How people view NATO

Many in member countries express reservations about fulfilling Article 5’s collective defense obligations

By Moira Fagan and Jacob Poushter
February 9, 2020

NATO is generally seen in a positive light across publics within the alliance, despite lingering tensions between the leaders of individual member countries. A median of 53% across 16 member countries surveyed have a favorable view of the organization, with only 27% expressing a negative view. But opinions of NATO and related issues vary widely across the countries surveyed, especially regarding the obligations of Article 5 of the 70-year-old Washington Treaty, which declares that an attack against one member nation is considered an attack against all members.

Positive ratings of NATO among members range from a high of 82% in Poland to 21% in Turkey, with the United States and Germany in the middle at 52% and 57%, respectively. And in the three nonmember states surveyed, Sweden and Ukraine see the alliance positively (63% and 53%, respectively), but only 16% of Russians say the same.

Favorable views of the organization have fluctuated over time among both NATO member and nonmember countries. Since the late 2000s, favorable opinions of NATO are up 10 percentage points or more in Ukraine, Lithuania and Poland. However, positive opinions of NATO are down significantly in Bulgaria, Russia, Germany and France over the past decade, with double-digit percentage point declines in each of these countries. Favorable views of the organization are also down significantly in Spain and the Czech Republic.

In addition, across several countries surveyed, favorable views of the organization are related to ideological orientation, with those on the right sharing a more positive view than those on the ideological left.

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NATO serves as a political and military alliance for its 29 member states spanning Europe and North America. Founded in 1949 to provide collective defense against the Soviet Union, the alliance seeks to balance Russian power and influence, in addition to a host of other operations.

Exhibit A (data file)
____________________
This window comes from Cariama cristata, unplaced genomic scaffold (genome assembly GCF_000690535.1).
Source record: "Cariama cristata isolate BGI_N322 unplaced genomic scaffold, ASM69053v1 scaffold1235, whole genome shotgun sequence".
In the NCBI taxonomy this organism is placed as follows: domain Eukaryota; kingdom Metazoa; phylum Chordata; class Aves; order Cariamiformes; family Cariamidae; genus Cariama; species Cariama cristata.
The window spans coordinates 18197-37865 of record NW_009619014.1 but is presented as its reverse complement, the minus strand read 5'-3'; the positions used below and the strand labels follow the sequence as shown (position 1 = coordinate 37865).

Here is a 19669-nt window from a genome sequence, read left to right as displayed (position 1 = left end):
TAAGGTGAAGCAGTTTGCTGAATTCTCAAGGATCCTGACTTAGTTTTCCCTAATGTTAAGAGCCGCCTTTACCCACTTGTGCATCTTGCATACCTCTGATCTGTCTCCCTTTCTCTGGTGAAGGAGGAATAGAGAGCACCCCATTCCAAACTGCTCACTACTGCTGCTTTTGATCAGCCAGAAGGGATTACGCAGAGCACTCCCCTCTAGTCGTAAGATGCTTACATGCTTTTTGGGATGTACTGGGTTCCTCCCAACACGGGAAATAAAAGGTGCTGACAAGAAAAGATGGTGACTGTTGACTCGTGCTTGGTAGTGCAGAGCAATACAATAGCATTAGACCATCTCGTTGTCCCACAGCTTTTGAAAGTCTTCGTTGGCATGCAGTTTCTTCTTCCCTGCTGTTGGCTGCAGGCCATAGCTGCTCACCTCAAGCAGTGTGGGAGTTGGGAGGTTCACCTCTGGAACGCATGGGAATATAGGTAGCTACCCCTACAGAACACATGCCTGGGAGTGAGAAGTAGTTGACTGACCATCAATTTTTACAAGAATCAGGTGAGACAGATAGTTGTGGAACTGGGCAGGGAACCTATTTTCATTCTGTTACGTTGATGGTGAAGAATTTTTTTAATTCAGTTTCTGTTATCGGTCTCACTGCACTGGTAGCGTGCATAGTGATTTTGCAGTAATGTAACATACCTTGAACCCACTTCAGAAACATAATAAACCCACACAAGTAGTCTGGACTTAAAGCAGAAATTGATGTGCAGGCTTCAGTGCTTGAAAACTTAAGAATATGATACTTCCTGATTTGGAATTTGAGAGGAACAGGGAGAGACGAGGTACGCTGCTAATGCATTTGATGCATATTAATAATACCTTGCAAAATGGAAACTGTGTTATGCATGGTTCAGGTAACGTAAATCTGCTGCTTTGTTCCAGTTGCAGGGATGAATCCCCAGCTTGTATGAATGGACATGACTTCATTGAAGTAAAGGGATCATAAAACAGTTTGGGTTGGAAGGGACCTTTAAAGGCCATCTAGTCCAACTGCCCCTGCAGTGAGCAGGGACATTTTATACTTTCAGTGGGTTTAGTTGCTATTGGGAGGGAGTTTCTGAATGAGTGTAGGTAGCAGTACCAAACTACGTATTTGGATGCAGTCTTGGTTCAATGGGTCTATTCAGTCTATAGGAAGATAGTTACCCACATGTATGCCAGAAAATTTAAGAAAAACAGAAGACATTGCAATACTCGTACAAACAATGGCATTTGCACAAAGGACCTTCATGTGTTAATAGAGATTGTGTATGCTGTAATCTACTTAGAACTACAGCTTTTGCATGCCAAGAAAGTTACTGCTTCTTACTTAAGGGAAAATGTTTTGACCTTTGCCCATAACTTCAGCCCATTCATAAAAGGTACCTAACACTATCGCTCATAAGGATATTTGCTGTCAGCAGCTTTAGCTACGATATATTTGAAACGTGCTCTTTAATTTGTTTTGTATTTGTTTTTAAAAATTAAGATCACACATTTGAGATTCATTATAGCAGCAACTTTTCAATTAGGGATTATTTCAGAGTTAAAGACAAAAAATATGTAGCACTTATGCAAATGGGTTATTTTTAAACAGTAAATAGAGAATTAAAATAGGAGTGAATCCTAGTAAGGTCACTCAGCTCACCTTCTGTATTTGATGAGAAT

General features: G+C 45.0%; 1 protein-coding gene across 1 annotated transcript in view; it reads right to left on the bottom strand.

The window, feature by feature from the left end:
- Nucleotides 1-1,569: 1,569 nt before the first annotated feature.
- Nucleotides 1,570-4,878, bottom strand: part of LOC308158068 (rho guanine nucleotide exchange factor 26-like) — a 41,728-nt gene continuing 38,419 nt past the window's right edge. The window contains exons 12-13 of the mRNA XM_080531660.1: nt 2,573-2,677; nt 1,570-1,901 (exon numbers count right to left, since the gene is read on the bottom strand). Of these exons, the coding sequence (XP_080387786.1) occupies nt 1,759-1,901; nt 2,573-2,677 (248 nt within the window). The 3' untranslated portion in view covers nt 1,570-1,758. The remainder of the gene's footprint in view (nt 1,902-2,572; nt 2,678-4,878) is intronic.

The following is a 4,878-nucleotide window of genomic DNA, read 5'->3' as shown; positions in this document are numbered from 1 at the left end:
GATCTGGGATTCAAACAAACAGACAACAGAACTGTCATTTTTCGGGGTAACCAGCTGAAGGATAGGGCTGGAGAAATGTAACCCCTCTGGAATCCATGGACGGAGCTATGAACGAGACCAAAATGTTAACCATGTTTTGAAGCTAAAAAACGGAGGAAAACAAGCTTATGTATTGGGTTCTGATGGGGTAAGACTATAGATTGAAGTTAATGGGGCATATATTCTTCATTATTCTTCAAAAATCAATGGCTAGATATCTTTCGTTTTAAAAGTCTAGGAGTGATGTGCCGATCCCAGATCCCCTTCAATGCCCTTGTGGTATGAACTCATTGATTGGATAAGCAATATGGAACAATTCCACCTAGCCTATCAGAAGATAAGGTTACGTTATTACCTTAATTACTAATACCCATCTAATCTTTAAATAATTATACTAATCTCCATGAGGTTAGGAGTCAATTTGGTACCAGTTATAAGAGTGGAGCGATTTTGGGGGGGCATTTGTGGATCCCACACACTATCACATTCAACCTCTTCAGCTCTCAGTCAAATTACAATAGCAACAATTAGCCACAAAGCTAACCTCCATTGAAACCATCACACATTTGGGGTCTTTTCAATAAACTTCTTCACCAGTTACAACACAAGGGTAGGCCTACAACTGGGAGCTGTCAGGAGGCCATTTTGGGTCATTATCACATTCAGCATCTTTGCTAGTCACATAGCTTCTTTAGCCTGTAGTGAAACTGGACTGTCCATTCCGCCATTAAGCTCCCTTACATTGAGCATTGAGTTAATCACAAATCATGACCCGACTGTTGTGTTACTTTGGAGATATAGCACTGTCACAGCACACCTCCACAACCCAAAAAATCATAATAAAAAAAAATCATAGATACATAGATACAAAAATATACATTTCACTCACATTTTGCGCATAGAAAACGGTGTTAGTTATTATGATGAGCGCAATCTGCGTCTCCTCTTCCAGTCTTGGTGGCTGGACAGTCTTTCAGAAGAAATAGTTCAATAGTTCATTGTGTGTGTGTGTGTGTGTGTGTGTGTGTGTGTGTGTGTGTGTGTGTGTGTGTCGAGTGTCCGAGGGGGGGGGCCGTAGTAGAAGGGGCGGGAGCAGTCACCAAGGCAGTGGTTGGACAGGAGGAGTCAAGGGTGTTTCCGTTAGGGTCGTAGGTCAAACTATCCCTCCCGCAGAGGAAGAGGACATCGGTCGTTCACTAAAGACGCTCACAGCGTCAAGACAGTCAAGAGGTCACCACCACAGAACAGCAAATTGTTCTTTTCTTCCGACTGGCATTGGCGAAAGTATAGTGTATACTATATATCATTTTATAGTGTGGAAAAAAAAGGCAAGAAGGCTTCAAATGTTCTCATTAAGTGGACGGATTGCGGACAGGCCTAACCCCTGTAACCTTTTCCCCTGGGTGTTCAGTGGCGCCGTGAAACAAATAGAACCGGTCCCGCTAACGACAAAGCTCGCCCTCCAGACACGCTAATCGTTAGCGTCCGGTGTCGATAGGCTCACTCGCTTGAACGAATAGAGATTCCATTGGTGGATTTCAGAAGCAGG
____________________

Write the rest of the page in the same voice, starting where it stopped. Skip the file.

Despite the organization’s largely favorable ratings among member states, there is widespread reluctance to fulfill the collective defense commitment outlined in Article 5 of NATO’s founding treaty. When asked if their country should defend a fellow NATO ally against a potential attack from Russia, a median of 50% across 16 NATO member states say their country should not defend an ally, compared with 38% who say their country should defend an ally against a Russian attack.

Publics are more convinced that the U.S. would use military force to defend a NATO ally from Russia. A median of 60% say the U.S. would defend an ally against Russia, while just 29% say the U.S. would not do so. And in most NATO member countries surveyed, publics are more likely to say the U.S. would defend a NATO ally from a Russian attack than say their own country should do the same.

In terms of transatlantic relations, some Western European publics prefer a close relationship with the U.S., but many others prefer a close relationship with both the U.S. and Russia. Nevertheless, few want to prioritize their relationship with Russia over their U.S. relations. Ideology also relates to views of potential allies: Those on the right in several countries are more likely than those on the left to prefer a relationship with the U.S.

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Despite the reservations many have about NATO’s Article 5 commitments, half or more in nearly every country surveyed agree it is sometimes necessary to use military force to maintain order in the world. In most countries surveyed, those who say military force is sometimes necessary are also more likely to agree that their country should use military force to defend a fellow NATO ally.

These views have changed significantly over the past decade in some countries. In Ukraine, Russia, Slovakia and Germany, more say military force is sometimes necessary than said the same in 2007. And in Italy, Spain and the Czech Republic, publics have grown less inclined to agree.

On the topic of territorial ambitions, when asked if there are parts of neighboring countries that really belong to their country, relatively few surveyed agree. However, among NATO member states, majorities in Hungary, Greece, Turkey and Bulgaria agree that parts of other countries belong to them. In many European countries, those with a favorable view of right-wing populist parties are more likely to support this statement.

These are among the key findings from a Pew Research Center survey of 19 countries, including 16 NATO member states, Sweden, Russia and Ukraine. The survey was conducted among 21,029 people from May 13 to Aug. 12, 2019. Throughout this report, German results are occasionally sourced from a series of surveys conducted in Germany by Körber-Stiftung, in partnership with Pew Research Center.